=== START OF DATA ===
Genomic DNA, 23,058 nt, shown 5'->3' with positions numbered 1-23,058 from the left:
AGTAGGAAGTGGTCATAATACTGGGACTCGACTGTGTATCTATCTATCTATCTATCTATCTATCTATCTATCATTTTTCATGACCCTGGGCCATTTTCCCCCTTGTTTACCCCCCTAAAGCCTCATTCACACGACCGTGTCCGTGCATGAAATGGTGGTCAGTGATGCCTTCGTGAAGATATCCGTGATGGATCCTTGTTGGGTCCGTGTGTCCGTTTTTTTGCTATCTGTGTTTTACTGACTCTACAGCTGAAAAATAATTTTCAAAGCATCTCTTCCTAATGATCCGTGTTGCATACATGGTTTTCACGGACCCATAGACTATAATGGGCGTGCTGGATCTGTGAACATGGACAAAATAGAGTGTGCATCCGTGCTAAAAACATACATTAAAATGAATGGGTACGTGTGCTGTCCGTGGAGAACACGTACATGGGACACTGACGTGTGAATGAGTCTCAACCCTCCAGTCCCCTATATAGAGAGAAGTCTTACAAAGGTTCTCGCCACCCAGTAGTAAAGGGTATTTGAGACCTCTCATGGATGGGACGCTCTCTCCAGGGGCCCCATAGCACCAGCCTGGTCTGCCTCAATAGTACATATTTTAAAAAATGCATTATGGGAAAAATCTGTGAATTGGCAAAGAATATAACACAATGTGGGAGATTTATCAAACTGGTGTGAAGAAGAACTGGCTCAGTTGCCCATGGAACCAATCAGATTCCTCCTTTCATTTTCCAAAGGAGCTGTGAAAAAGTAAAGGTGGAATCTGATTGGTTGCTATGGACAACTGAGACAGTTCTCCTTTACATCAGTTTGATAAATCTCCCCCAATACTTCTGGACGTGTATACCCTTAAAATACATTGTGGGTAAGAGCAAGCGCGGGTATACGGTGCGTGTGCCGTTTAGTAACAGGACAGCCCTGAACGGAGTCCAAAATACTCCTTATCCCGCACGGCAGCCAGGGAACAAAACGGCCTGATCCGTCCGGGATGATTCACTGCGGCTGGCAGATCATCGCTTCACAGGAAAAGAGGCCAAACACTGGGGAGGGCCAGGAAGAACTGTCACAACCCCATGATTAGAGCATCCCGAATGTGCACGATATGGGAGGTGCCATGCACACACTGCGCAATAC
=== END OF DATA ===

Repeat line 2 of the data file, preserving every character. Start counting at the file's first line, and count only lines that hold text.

AGTAGGAAGTGGTCATAATACTGGGACTCGACTGTGTATCTATCTATCTATCTATCTATCTATCTATCTATCATTTTTCATGACCCTGGGCCATTTTCCCCCTTGTTTACCCCCCTAAAGCCTCATTCACACGACCGTGTCCGTGCATGAAATGGTGGTCAGTGATGCCTTCGTGAAGATATCCGTGATGGATCCTTGTTGGGTCCGTGTGTCCGTTTTTTTGCTATCTGTGTTTTACTGACTCTACAGCTGAAAAATAATTTTCAAAGCATCTCTTCCTAATGATCCGTGTTGCATACATGGTTTTCACGGACCCATAGACTATAATGGGCGTGCTGGATCTGTGAACATGGACAAAATAGAGTGTGCATCCGTGCTAAAAACATACATTAAAATGAATGGGTACGTGTGCTGTCCGTGGAGAACACGTACATGGGACACTGACGTGTGAATGAGTCTCAACCCTCCAGTCCCCTATATAGAGAGAAGTCTTACAAAGGTTCTCGCCACCCAGTAGTAAAGGGTATTTGAGACCTCTCATGGATGGGACGCTCTCTCCAGGGGCCCCATAGCACCAGCCTGGTCTGCCTCAATAGTACATATTTTAAAAAATGCATTATGGGAAAAATCTGTGAATTGGCAAAGAATATAACACAATGTGGGAGATTTATCAAACTGGTGTGAAGAAGAACTGGCTCAGTTGCCCATGGAACCAATCAGATTCCTCCTTTCATTTTCCAAAGGAGCTGTGAAAAAGTAAAGGTGGAATCTGATTGGTTGCTATGGACAACTGAGACAGTTCTCCTTTACATCAGTTTGATAAATCTCCCCCAATACTTCTGGACGTGTATACCCTTAAAATACATTGTGGGTAAGAGCAAGCGCGGGTATACGGTGCGTGTGCCGTTTAGTAACAGGACAGCCCTGAACGGAGTCCAAAATACTCCTTATCCCGCACGGCAGCCAGGGAACAAAACGGCCTGATCCGTCCGGGATGATTCACTGCGGCTGGCAGATCATCGCTTCACAGGAAAAGAGGCCAAACACTGGGGAGGGCCAGGAAGAACTGTCACAACCCCATGATTAGAGCATCCCGAATGTGCACGATATGGGAGGTGCCATGCACACACTGCGCAATAC